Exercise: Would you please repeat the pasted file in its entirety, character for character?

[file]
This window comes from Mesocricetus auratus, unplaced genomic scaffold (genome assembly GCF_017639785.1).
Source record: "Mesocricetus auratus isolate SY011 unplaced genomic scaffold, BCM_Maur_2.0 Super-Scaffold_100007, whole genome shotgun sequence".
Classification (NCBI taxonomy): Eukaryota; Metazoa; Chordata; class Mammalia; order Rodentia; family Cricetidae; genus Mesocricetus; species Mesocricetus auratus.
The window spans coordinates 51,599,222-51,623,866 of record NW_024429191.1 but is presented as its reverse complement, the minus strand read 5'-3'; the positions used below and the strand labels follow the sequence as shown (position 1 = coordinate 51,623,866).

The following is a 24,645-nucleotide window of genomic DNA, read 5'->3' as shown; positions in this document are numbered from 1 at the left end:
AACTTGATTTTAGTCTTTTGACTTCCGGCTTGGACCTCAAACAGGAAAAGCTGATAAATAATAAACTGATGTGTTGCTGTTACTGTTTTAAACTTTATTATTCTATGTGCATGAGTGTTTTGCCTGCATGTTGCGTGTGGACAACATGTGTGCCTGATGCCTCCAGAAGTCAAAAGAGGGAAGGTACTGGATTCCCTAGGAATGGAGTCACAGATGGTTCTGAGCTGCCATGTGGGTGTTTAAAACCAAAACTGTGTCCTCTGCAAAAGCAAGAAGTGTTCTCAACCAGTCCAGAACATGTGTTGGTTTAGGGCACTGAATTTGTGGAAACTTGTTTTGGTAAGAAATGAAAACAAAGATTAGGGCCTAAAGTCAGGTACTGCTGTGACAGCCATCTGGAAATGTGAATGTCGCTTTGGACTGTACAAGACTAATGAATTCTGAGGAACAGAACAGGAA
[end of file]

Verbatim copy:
This window comes from Mesocricetus auratus, unplaced genomic scaffold (genome assembly GCF_017639785.1).
Source record: "Mesocricetus auratus isolate SY011 unplaced genomic scaffold, BCM_Maur_2.0 Super-Scaffold_100007, whole genome shotgun sequence".
Classification (NCBI taxonomy): Eukaryota; Metazoa; Chordata; class Mammalia; order Rodentia; family Cricetidae; genus Mesocricetus; species Mesocricetus auratus.
The window spans coordinates 51,599,222-51,623,866 of record NW_024429191.1 but is presented as its reverse complement, the minus strand read 5'-3'; the positions used below and the strand labels follow the sequence as shown (position 1 = coordinate 51,623,866).

The following is a 24,645-nucleotide window of genomic DNA, read 5'->3' as shown; positions in this document are numbered from 1 at the left end:
AACTTGATTTTAGTCTTTTGACTTCCGGCTTGGACCTCAAACAGGAAAAGCTGATAAATAATAAACTGATGTGTTGCTGTTACTGTTTTAAACTTTATTATTCTATGTGCATGAGTGTTTTGCCTGCATGTTGCGTGTGGACAACATGTGTGCCTGATGCCTCCAGAAGTCAAAAGAGGGAAGGTACTGGATTCCCTAGGAATGGAGTCACAGATGGTTCTGAGCTGCCATGTGGGTGTTTAAAACCAAAACTGTGTCCTCTGCAAAAGCAAGAAGTGTTCTCAACCAGTCCAGAACATGTGTTGGTTTAGGGCACTGAATTTGTGGAAACTTGTTTTGGTAAGAAATGAAAACAAAGATTAGGGCCTAAAGTCAGGTACTGCTGTGACAGCCATCTGGAAATGTGAATGTCGCTTTGGACTGTACAAGACTAATGAATTCTGAGGAACAGAACAGGAA